An Exploration of the Visual Mind of the Software Artist|
This essay was written for Read_Me Software Art and Cultures conference and is published in read_me Software Art & Cultures Edition 2004 .
Author: Digital technologies have changed profoundly the ways in which the artist can develop a visual language. They have expanded the vocabulary of gesture and composition, the means by which, traditionally, visual artists have chosen to communicate complex ideas and emotions. The technology provides an opportunity to continually experiment with the merging of forms and exploration of content. And in this mutability and variety of form lies the digital arts greatest weakness. The artist is like a small child contemplating the convoluted workings of a mechanical toy, eager to play with it but frustrated by its complexity. The artist is beholden to the computer industry, his development linked to the vagaries of competition in the computer market.
The traditional artist/designer had the opportunity to develop a personal style over time without the onerous task of relearning the basic mechanicsof their chosen medium or the need to adapt their work to suit new forms of distribution. You developed mark-making techniques that were your own. You had intimate knowledge of your medium. Variety of form was created out of simplicity. Your skills could evolve over time and the history of this personal evolution became a visual resource. Can the computer offer a comparable artistic experience?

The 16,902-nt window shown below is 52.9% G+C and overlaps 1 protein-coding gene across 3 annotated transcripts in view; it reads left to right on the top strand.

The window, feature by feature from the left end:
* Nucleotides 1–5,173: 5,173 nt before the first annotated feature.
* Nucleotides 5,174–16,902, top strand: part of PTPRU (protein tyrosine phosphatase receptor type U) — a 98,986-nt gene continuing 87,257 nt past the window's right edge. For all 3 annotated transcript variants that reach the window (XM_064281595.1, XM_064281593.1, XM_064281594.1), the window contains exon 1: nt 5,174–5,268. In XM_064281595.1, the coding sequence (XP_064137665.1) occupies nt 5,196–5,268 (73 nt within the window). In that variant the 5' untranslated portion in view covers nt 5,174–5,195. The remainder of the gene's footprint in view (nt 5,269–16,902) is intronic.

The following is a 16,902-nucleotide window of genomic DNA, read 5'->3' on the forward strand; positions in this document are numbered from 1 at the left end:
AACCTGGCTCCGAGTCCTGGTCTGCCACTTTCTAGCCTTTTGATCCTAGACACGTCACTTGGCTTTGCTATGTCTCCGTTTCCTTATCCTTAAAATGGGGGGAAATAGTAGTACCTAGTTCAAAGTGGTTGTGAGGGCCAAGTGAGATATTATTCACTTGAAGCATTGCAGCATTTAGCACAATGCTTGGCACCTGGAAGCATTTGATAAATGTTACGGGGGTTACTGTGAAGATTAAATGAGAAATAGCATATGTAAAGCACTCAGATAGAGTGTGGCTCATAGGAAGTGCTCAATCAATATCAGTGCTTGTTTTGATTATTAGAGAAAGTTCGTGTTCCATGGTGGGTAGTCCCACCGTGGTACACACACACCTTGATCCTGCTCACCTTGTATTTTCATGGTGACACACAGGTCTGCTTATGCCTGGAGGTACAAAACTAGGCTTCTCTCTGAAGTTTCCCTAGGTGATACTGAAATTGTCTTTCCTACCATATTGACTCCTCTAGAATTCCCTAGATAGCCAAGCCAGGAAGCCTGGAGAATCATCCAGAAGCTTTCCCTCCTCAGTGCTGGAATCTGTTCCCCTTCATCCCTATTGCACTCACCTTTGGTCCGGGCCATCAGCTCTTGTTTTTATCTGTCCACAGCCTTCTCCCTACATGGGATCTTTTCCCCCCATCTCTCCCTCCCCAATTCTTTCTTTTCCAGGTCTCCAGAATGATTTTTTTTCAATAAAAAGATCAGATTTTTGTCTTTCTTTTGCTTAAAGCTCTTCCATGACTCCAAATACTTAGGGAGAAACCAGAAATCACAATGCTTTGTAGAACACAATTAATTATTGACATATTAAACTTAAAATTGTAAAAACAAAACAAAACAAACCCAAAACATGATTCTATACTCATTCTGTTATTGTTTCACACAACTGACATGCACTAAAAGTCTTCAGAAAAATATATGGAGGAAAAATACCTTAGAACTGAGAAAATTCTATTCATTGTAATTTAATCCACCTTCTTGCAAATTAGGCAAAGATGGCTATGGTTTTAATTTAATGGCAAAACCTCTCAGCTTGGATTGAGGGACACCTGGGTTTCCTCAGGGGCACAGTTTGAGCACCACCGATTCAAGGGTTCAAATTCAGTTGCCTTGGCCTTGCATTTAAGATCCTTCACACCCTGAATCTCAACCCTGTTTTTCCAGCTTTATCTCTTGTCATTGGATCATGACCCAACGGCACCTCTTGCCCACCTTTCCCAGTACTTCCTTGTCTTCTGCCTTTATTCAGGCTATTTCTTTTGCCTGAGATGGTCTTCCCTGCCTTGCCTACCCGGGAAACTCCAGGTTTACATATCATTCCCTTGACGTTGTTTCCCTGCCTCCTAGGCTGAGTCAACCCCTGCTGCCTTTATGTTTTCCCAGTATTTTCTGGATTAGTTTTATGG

This paper attempts to answer this question.
It seeks to find a commonality between the thinking processes of the programmer and visual artist and identify methodologies for the development of software art that are a more intimate collaboration between the two disciplines. It examines the potential of software art to create an alternative visual reality to that of industry led software.
Through an examination of the programming and aesthetics of software developed as part of my academic research, I discuss the significance of an understanding of code structure to the visual artist.
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uploaded by o, 07 Feb 2005